Organised by BIMA's Diversity Council.
Presented by Roxanne Hobbs, Founder, The Hobbs Consultancy and Nadya Powell, Co Founder, Utopia and Kathryn Dooks, Employment Partner at Kemp Little.
BIMA has joined forces with Kemp Little LLP to look at the legal realities of harassment. What, legally speaking, is it? What are your rights? What should you do if you feel you are being harassed right now?
Every day, another story. What began with Weinstein and Spacey has sprawled to include a growing number of Hollywood power-mongers and a seemingly never-ending list of famous names. Yet as those stars have been keen to point out, harassment isn’t only the preserve of Hollywood. It’s happening in your industry too. And when you don’t have a team of leading actors in your corner or a hashtag to call you own, harassment can feel an even more horrible and lonely thing to face.
So, with thanks to Kathryn Dooks, Employment Partner at Kemp Little, whose BIMA presentation provides the legal backdrop to this post, here’s your bitesize guide to harassment in the workplace.
What is harassment?
Harassment is unwanted conduct which has the purpose or effect of either:
• Violating your dignity; or
• Creating an intimidating, hostile, degrading, humiliating or offensive environment
Behaviour doesn’t have to be ongoing or long-standing to be considered harassment – it could be a one-off incident.
It could still be harassment, even if:
• You haven’t made the perpetrator aware that the conduct is unwanted (you don’t have to tell them)
• You have put up with the conduct for years or even joined in with the ‘banter’
• Comments aren’t directed at you, as long as you are offended by the behaviour
Who decides if it’s harassment?
The legal position here (and therefore the position a manager should take if you raise it with them) is to assess the situation from your viewpoint, with a presumption that the conduct was unwarranted unless it can be proved otherwise.
Any investigation should start with your perception, then look at the other circumstances in the case, then ask whether it is reasonable for the conduct to have that effect. It does not matter that the person whose conduct is in question didn’t intend their words/actions to offend, humiliate etc.
It’s just banter!
Banter is joking around where everyone’s in on the joke, and everyone sees the funny side of the insults that are hurled from both sides. But when it stops being funny. When the insults come from one direction. Or when the banter is shared between multiple parties and you end up on the receiving end of repeated insults or threats from several sources, it’s no longer banter.
Not all harassment comes from within the workplace. Employers can still be liable if their reaction to a client’s harassment of you is poor or unsupportive.
What to do about it
If you can, it’s always better to try to resolve issues informally with the perpetrator first. If you feel unable to do that, perhaps ask a colleague to raise the matter for you.
You might also consider:
• Talking to colleagues to find out if anyone else is suffering / has witnessed what has happened to you
• Going to see someone who you feel comfortable discussing the problem with on an informal basis (perhaps your line manager or HR)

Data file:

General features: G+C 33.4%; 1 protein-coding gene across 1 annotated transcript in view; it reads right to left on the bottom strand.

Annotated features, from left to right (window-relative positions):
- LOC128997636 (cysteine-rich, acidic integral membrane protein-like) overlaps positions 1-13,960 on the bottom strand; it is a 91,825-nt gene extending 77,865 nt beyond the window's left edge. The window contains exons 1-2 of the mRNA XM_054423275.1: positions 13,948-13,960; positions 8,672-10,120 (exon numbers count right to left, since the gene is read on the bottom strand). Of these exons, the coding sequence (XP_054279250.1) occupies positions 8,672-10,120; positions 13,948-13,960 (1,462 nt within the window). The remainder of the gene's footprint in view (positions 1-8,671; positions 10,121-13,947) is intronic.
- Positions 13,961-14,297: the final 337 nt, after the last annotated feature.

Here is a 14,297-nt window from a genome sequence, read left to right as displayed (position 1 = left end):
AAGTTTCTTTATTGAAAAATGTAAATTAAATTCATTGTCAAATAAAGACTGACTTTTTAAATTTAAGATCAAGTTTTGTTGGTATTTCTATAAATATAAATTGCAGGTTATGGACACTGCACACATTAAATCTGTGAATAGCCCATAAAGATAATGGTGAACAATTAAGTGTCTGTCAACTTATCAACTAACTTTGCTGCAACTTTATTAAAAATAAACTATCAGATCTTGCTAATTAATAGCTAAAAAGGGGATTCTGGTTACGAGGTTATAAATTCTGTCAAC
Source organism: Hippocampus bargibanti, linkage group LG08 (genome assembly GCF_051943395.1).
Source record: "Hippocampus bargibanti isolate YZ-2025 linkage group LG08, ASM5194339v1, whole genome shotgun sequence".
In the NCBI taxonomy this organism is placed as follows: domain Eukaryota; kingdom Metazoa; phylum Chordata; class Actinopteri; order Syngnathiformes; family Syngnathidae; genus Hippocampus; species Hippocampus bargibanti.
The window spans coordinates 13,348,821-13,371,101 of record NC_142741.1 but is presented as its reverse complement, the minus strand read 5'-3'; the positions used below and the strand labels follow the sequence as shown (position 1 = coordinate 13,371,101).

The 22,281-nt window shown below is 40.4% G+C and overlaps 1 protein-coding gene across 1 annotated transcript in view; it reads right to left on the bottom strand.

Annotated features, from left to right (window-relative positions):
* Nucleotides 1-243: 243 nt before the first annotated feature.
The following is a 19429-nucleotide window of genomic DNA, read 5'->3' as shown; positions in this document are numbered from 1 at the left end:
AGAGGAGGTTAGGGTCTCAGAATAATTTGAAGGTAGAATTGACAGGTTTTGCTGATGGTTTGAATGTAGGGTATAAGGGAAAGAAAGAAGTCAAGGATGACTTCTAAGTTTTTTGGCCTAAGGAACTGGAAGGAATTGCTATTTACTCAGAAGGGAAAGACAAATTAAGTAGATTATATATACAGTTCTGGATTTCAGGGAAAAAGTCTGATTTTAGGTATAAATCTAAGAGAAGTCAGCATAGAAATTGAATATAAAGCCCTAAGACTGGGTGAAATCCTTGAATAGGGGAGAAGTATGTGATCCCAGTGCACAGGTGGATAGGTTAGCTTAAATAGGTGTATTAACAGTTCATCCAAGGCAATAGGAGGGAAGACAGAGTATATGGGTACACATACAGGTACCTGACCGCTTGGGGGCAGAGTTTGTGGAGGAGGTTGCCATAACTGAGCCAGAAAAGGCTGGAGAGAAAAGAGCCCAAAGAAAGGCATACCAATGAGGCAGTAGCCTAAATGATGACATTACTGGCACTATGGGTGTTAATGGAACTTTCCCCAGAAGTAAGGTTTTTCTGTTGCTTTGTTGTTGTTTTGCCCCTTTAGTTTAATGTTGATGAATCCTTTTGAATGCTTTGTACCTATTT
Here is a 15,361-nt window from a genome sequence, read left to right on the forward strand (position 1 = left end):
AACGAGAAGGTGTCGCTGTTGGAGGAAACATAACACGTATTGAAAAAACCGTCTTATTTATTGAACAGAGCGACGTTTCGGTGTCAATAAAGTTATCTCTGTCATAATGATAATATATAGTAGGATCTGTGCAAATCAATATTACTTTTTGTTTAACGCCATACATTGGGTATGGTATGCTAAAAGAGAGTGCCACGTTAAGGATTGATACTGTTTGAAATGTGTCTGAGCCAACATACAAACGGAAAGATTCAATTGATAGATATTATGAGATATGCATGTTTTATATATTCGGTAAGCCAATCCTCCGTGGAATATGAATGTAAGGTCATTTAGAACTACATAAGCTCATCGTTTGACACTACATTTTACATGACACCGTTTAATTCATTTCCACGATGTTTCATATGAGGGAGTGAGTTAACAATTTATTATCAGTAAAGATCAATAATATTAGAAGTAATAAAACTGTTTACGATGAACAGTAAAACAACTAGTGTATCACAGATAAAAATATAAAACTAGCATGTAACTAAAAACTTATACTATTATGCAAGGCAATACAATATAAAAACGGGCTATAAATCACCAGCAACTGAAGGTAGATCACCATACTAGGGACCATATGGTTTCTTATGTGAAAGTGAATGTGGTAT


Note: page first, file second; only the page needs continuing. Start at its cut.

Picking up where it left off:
• Keeping a diary of incidents – dates, times, witnesses, your feelings
If the above informal approach doesn’t resolve the issue, consider raising a formal grievance. Before you do, think about the following:
• How would you like the matter to be resolved (e.g. informally, mediation, disciplinary action etc)?
• If your grievance were not upheld, would you feel able to stay in the business?
When planning your grievance application, remember to:
1. Follow company procedure (there should be clear guidance available within your company on how to raise a grievance)
2. Set out the incidents in chronological order, including dates, full details and any witnesses
By raising a grievance you’ll trigger an investigation into the matter and there should be a grievance hearing where the outcome of your compliant can be decided. This hearing should be in private and you’ll have the right to be accompanied. If you feel your grievance isn’t handled correctly, you should have a right of appeal.
Taking legal action
The usual deadline for bringing a claim against your employer for harassment is three months from the date of the act complained of. However, this can be extended in some circumstances (you should take legal advice about this).
You no longer have to pay a fee to bring an Employment Tribunal claim. If you bring a harassment claim, whilst you remain in work and there’s no minimum length of service requirement. However, the tribunal will expect you to have tried to resolve the issue with the company first and continuing to work whilst a tribunal is pending can be stressful.
Alternatively, and if the behaviour / reaction to your complaint is sufficiently serious, you may be able to resign and claim constructive unfair dismissal. You’ll usually need to have two years’ service in order to do this and you’ll be left without pay pending the hearing, so you should take legal advice before taking this step.
If you’d like to find out more about your rights, or you want practical help in dealing with harassment, take a look at the following:
NABS 0800 707 6607
ACAS 0300 123 1100
Various women’s networks
Equality Advisory Service 0808 800 0082
Find a solicitor here.